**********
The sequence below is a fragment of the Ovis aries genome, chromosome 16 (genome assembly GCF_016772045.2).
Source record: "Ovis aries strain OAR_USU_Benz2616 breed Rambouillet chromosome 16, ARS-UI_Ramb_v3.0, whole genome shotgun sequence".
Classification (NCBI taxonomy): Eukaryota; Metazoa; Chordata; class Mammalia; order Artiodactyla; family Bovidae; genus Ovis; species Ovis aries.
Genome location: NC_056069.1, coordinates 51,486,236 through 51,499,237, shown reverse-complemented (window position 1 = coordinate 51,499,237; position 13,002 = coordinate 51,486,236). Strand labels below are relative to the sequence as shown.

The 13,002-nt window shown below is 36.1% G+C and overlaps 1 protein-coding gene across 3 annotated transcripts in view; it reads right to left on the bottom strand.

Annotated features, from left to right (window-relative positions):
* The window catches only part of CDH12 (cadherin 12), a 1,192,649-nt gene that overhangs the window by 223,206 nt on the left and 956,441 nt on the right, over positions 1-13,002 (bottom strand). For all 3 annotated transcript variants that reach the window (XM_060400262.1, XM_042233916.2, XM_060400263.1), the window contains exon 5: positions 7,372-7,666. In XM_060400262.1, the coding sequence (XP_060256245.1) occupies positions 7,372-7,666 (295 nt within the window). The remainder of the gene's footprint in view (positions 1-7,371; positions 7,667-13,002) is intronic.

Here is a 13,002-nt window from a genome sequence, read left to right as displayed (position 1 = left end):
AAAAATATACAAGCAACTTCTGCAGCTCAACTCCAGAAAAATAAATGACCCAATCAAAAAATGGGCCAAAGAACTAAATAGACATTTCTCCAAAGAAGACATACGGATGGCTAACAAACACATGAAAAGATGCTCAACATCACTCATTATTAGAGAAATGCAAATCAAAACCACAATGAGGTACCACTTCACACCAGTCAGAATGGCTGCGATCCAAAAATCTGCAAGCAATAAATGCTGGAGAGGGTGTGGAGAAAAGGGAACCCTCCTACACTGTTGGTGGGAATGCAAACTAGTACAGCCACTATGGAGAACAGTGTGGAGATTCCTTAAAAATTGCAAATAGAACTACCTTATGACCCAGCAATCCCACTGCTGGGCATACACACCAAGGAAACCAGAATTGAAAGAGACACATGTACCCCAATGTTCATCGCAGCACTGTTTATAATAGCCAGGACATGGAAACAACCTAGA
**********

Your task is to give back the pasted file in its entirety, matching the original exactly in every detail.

The sequence below is a fragment of the Ovis aries genome, chromosome 16 (genome assembly GCF_016772045.2).
Source record: "Ovis aries strain OAR_USU_Benz2616 breed Rambouillet chromosome 16, ARS-UI_Ramb_v3.0, whole genome shotgun sequence".
Classification (NCBI taxonomy): Eukaryota; Metazoa; Chordata; class Mammalia; order Artiodactyla; family Bovidae; genus Ovis; species Ovis aries.
Genome location: NC_056069.1, coordinates 51,486,236 through 51,499,237, shown reverse-complemented (window position 1 = coordinate 51,499,237; position 13,002 = coordinate 51,486,236). Strand labels below are relative to the sequence as shown.

The 13,002-nt window shown below is 36.1% G+C and overlaps 1 protein-coding gene across 3 annotated transcripts in view; it reads right to left on the bottom strand.

Annotated features, from left to right (window-relative positions):
* The window catches only part of CDH12 (cadherin 12), a 1,192,649-nt gene that overhangs the window by 223,206 nt on the left and 956,441 nt on the right, over positions 1-13,002 (bottom strand). For all 3 annotated transcript variants that reach the window (XM_060400262.1, XM_042233916.2, XM_060400263.1), the window contains exon 5: positions 7,372-7,666. In XM_060400262.1, the coding sequence (XP_060256245.1) occupies positions 7,372-7,666 (295 nt within the window). The remainder of the gene's footprint in view (positions 1-7,371; positions 7,667-13,002) is intronic.

Here is a 13,002-nt window from a genome sequence, read left to right as displayed (position 1 = left end):
AAAAATATACAAGCAACTTCTGCAGCTCAACTCCAGAAAAATAAATGACCCAATCAAAAAATGGGCCAAAGAACTAAATAGACATTTCTCCAAAGAAGACATACGGATGGCTAACAAACACATGAAAAGATGCTCAACATCACTCATTATTAGAGAAATGCAAATCAAAACCACAATGAGGTACCACTTCACACCAGTCAGAATGGCTGCGATCCAAAAATCTGCAAGCAATAAATGCTGGAGAGGGTGTGGAGAAAAGGGAACCCTCCTACACTGTTGGTGGGAATGCAAACTAGTACAGCCACTATGGAGAACAGTGTGGAGATTCCTTAAAAATTGCAAATAGAACTACCTTATGACCCAGCAATCCCACTGCTGGGCATACACACCAAGGAAACCAGAATTGAAAGAGACACATGTACCCCAATGTTCATCGCAGCACTGTTTATAATAGCCAGGACATGGAAACAACCTAGA